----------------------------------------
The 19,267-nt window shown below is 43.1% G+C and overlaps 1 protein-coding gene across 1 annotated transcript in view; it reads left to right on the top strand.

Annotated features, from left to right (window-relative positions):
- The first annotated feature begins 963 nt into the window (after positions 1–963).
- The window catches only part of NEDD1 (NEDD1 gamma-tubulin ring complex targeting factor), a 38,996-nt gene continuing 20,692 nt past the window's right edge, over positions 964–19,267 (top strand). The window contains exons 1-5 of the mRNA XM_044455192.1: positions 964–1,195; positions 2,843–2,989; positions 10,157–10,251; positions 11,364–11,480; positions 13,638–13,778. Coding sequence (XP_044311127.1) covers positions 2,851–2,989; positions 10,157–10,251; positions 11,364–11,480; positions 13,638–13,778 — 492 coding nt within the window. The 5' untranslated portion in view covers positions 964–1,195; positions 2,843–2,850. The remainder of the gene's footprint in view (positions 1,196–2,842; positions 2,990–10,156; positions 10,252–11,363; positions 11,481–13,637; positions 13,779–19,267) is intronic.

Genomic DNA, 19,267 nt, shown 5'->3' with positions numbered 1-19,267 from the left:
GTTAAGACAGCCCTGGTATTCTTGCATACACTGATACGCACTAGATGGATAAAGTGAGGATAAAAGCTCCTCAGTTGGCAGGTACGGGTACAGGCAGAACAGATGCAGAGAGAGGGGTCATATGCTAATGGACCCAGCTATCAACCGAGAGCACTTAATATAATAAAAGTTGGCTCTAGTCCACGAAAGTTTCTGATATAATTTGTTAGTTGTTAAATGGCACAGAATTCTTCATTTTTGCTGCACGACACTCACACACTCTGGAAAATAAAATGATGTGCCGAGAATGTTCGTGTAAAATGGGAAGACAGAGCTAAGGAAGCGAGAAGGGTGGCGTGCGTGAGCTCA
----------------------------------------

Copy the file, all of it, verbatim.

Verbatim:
The 19,267-nt window shown below is 43.1% G+C and overlaps 1 protein-coding gene across 1 annotated transcript in view; it reads left to right on the top strand.

Annotated features, from left to right (window-relative positions):
- The first annotated feature begins 963 nt into the window (after positions 1–963).
- The window catches only part of NEDD1 (NEDD1 gamma-tubulin ring complex targeting factor), a 38,996-nt gene continuing 20,692 nt past the window's right edge, over positions 964–19,267 (top strand). The window contains exons 1-5 of the mRNA XM_044455192.1: positions 964–1,195; positions 2,843–2,989; positions 10,157–10,251; positions 11,364–11,480; positions 13,638–13,778. Coding sequence (XP_044311127.1) covers positions 2,851–2,989; positions 10,157–10,251; positions 11,364–11,480; positions 13,638–13,778 — 492 coding nt within the window. The 5' untranslated portion in view covers positions 964–1,195; positions 2,843–2,850. The remainder of the gene's footprint in view (positions 1,196–2,842; positions 2,990–10,156; positions 10,252–11,363; positions 11,481–13,637; positions 13,779–19,267) is intronic.

Genomic DNA, 19,267 nt, shown 5'->3' with positions numbered 1-19,267 from the left:
GTTAAGACAGCCCTGGTATTCTTGCATACACTGATACGCACTAGATGGATAAAGTGAGGATAAAAGCTCCTCAGTTGGCAGGTACGGGTACAGGCAGAACAGATGCAGAGAGAGGGGTCATATGCTAATGGACCCAGCTATCAACCGAGAGCACTTAATATAATAAAAGTTGGCTCTAGTCCACGAAAGTTTCTGATATAATTTGTTAGTTGTTAAATGGCACAGAATTCTTCATTTTTGCTGCACGACACTCACACACTCTGGAAAATAAAATGATGTGCCGAGAATGTTCGTGTAAAATGGGAAGACAGAGCTAAGGAAGCGAGAAGGGTGGCGTGCGTGAGCTCA